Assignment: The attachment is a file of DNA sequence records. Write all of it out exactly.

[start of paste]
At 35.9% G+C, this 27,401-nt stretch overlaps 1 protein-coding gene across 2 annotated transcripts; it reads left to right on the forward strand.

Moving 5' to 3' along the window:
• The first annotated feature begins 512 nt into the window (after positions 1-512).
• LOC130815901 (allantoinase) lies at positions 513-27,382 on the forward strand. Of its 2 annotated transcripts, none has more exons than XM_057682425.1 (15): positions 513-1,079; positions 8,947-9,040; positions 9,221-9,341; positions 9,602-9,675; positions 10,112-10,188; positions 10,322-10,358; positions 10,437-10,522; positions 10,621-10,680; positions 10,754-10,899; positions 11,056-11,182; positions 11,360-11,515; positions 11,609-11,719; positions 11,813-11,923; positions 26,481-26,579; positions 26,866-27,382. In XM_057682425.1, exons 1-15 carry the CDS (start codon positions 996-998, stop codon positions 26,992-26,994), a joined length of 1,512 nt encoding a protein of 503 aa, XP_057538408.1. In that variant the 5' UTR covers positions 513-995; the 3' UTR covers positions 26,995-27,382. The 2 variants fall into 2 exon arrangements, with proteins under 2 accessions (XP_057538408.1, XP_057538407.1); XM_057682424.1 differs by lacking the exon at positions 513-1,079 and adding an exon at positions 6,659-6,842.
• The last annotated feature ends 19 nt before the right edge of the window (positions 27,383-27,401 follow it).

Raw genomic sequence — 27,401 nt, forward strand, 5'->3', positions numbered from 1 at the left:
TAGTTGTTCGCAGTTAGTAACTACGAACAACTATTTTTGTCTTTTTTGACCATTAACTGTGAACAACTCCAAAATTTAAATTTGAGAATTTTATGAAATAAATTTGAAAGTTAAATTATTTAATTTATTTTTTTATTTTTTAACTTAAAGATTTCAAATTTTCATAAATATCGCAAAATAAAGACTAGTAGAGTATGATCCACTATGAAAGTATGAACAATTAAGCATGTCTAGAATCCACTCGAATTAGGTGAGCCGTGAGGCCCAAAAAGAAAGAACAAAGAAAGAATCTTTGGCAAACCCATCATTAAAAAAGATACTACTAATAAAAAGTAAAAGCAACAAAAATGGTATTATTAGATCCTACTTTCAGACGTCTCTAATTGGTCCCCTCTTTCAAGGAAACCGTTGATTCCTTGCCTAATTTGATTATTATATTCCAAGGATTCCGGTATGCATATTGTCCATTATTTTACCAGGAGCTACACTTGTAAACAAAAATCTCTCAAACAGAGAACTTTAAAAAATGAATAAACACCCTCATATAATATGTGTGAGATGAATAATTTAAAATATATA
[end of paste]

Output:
At 35.9% G+C, this 27,401-nt stretch overlaps 1 protein-coding gene across 2 annotated transcripts; it reads left to right on the forward strand.

Moving 5' to 3' along the window:
• The first annotated feature begins 512 nt into the window (after positions 1-512).
• LOC130815901 (allantoinase) lies at positions 513-27,382 on the forward strand. Of its 2 annotated transcripts, none has more exons than XM_057682425.1 (15): positions 513-1,079; positions 8,947-9,040; positions 9,221-9,341; positions 9,602-9,675; positions 10,112-10,188; positions 10,322-10,358; positions 10,437-10,522; positions 10,621-10,680; positions 10,754-10,899; positions 11,056-11,182; positions 11,360-11,515; positions 11,609-11,719; positions 11,813-11,923; positions 26,481-26,579; positions 26,866-27,382. In XM_057682425.1, exons 1-15 carry the CDS (start codon positions 996-998, stop codon positions 26,992-26,994), a joined length of 1,512 nt encoding a protein of 503 aa, XP_057538408.1. In that variant the 5' UTR covers positions 513-995; the 3' UTR covers positions 26,995-27,382. The 2 variants fall into 2 exon arrangements, with proteins under 2 accessions (XP_057538408.1, XP_057538407.1); XM_057682424.1 differs by lacking the exon at positions 513-1,079 and adding an exon at positions 6,659-6,842.
• The last annotated feature ends 19 nt before the right edge of the window (positions 27,383-27,401 follow it).

Raw genomic sequence — 27,401 nt, forward strand, 5'->3', positions numbered from 1 at the left:
TAGTTGTTCGCAGTTAGTAACTACGAACAACTATTTTTGTCTTTTTTGACCATTAACTGTGAACAACTCCAAAATTTAAATTTGAGAATTTTATGAAATAAATTTGAAAGTTAAATTATTTAATTTATTTTTTTATTTTTTAACTTAAAGATTTCAAATTTTCATAAATATCGCAAAATAAAGACTAGTAGAGTATGATCCACTATGAAAGTATGAACAATTAAGCATGTCTAGAATCCACTCGAATTAGGTGAGCCGTGAGGCCCAAAAAGAAAGAACAAAGAAAGAATCTTTGGCAAACCCATCATTAAAAAAGATACTACTAATAAAAAGTAAAAGCAACAAAAATGGTATTATTAGATCCTACTTTCAGACGTCTCTAATTGGTCCCCTCTTTCAAGGAAACCGTTGATTCCTTGCCTAATTTGATTATTATATTCCAAGGATTCCGGTATGCATATTGTCCATTATTTTACCAGGAGCTACACTTGTAAACAAAAATCTCTCAAACAGAGAACTTTAAAAAATGAATAAACACCCTCATATAATATGTGTGAGATGAATAATTTAAAATATATA